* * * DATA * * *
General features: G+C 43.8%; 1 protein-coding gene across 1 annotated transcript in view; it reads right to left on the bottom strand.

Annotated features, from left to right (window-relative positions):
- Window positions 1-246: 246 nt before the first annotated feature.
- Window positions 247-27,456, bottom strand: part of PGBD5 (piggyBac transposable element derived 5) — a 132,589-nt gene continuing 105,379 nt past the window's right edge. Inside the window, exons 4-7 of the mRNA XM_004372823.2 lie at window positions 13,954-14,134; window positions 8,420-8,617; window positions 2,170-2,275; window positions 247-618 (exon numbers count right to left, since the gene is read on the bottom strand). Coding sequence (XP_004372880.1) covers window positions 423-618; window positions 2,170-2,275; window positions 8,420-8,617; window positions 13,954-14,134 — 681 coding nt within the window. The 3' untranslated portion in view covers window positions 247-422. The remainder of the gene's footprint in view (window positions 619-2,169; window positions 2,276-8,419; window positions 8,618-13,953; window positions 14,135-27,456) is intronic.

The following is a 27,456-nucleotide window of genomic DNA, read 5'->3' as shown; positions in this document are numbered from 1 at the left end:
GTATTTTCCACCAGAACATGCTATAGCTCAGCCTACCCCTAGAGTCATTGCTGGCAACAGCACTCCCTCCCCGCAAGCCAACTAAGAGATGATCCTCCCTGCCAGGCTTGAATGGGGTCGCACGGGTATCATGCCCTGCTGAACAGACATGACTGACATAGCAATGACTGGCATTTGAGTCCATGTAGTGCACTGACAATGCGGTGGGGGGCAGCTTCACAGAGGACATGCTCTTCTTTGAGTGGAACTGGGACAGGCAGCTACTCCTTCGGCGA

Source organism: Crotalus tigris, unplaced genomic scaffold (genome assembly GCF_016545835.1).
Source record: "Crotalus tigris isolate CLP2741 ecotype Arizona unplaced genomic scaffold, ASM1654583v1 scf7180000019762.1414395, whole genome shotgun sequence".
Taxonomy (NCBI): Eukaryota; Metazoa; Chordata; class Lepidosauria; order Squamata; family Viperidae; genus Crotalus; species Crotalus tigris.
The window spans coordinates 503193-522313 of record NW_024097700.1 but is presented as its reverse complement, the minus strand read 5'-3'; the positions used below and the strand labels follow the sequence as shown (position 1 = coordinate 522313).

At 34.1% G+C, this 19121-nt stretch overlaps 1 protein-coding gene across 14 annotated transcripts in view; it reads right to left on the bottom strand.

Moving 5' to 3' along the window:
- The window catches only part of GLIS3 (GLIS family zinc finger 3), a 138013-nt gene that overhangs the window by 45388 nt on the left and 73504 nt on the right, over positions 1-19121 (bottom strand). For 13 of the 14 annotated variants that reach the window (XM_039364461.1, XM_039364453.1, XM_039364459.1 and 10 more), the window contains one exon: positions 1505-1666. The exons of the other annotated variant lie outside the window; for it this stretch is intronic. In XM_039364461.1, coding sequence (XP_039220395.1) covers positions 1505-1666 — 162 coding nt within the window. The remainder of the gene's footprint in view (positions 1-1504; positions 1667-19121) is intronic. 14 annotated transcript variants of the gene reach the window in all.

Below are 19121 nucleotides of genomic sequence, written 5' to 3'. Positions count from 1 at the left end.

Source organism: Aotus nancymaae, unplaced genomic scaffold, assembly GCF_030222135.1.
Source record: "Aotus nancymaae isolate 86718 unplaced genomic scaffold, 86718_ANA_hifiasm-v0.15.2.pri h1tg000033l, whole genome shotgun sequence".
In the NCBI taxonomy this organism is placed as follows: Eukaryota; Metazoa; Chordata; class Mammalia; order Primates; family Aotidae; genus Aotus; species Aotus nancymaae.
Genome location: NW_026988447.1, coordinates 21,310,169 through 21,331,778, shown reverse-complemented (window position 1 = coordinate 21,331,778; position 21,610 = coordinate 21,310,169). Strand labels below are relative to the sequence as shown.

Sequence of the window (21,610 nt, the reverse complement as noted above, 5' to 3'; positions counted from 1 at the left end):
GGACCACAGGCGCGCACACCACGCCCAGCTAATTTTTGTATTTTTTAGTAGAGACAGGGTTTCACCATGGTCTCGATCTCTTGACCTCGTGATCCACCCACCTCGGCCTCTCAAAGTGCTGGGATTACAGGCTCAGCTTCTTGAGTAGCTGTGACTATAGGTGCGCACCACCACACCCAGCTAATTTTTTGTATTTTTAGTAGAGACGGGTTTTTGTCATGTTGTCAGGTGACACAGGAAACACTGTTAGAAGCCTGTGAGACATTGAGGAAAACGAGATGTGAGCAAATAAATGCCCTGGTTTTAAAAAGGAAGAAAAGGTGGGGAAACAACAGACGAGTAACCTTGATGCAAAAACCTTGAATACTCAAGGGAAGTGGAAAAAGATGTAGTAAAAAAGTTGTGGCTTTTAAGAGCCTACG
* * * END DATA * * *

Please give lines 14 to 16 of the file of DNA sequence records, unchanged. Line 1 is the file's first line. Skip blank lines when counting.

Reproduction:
Below are 19121 nucleotides of genomic sequence, written 5' to 3'. Positions count from 1 at the left end.

Source organism: Aotus nancymaae, unplaced genomic scaffold, assembly GCF_030222135.1.
Source record: "Aotus nancymaae isolate 86718 unplaced genomic scaffold, 86718_ANA_hifiasm-v0.15.2.pri h1tg000033l, whole genome shotgun sequence".